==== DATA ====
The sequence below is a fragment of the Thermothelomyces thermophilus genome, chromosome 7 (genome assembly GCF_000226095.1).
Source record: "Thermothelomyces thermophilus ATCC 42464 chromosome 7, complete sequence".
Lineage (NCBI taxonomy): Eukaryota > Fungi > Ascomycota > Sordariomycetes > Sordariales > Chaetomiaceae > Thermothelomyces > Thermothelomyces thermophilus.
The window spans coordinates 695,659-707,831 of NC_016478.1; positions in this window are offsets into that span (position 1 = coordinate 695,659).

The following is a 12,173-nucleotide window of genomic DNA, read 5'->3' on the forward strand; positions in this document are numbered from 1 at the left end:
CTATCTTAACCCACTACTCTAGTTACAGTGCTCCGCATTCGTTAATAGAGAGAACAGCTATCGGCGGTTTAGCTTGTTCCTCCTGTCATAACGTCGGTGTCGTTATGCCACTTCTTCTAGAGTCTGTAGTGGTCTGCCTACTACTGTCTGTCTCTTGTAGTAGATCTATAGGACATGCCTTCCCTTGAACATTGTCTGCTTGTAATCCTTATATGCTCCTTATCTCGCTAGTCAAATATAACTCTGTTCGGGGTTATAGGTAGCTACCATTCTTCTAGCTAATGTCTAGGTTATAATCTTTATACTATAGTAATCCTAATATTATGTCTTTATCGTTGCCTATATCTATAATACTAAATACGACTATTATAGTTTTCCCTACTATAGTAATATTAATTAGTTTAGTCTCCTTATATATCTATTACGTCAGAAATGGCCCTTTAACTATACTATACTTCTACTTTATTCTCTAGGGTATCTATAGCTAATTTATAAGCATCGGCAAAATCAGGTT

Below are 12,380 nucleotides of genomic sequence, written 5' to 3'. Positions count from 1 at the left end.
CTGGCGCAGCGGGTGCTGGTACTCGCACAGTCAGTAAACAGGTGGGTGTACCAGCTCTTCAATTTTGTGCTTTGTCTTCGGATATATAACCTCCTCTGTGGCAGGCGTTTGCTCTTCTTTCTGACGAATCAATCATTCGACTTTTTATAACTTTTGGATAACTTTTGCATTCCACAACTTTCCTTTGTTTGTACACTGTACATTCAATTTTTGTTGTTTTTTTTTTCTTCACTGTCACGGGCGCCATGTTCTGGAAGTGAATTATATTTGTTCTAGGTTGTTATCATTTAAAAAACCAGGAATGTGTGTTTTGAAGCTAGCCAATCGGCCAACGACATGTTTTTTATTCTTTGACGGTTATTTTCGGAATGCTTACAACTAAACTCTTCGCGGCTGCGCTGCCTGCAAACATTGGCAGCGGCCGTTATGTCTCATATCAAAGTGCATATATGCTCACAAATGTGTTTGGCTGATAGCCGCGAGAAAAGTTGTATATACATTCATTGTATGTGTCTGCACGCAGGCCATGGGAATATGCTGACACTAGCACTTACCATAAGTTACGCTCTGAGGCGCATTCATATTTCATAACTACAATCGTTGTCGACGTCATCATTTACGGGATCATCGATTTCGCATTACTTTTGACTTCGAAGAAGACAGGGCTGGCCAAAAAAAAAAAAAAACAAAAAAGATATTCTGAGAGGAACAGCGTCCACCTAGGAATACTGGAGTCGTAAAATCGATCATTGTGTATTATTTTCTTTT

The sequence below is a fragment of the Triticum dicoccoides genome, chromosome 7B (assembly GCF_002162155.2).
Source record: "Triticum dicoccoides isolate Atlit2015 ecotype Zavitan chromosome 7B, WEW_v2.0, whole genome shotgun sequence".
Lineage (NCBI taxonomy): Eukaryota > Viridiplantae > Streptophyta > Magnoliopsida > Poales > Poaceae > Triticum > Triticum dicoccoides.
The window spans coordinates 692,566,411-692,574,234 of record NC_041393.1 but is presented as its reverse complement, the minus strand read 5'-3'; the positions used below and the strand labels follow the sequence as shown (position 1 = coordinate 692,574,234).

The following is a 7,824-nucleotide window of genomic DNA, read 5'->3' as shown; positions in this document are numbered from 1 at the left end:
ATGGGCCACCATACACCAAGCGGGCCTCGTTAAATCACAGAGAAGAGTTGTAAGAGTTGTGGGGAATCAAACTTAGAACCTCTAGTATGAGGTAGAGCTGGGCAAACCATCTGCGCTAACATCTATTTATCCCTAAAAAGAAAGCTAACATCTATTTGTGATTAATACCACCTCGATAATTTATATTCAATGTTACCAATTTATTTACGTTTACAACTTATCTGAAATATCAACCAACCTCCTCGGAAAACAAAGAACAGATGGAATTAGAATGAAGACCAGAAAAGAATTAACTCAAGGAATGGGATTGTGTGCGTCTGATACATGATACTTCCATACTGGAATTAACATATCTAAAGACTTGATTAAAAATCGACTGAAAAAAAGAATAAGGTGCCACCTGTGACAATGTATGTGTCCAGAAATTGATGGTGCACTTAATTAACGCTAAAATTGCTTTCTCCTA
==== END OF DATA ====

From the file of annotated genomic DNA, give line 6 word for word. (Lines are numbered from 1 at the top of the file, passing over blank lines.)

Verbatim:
CTATCTTAACCCACTACTCTAGTTACAGTGCTCCGCATTCGTTAATAGAGAGAACAGCTATCGGCGGTTTAGCTTGTTCCTCCTGTCATAACGTCGGTGTCGTTATGCCACTTCTTCTAGAGTCTGTAGTGGTCTGCCTACTACTGTCTGTCTCTTGTAGTAGATCTATAGGACATGCCTTCCCTTGAACATTGTCTGCTTGTAATCCTTATATGCTCCTTATCTCGCTAGTCAAATATAACTCTGTTCGGGGTTATAGGTAGCTACCATTCTTCTAGCTAATGTCTAGGTTATAATCTTTATACTATAGTAATCCTAATATTATGTCTTTATCGTTGCCTATATCTATAATACTAAATACGACTATTATAGTTTTCCCTACTATAGTAATATTAATTAGTTTAGTCTCCTTATATATCTATTACGTCAGAAATGGCCCTTTAACTATACTATACTTCTACTTTATTCTCTAGGGTATCTATAGCTAATTTATAAGCATCGGCAAAATCAGGTT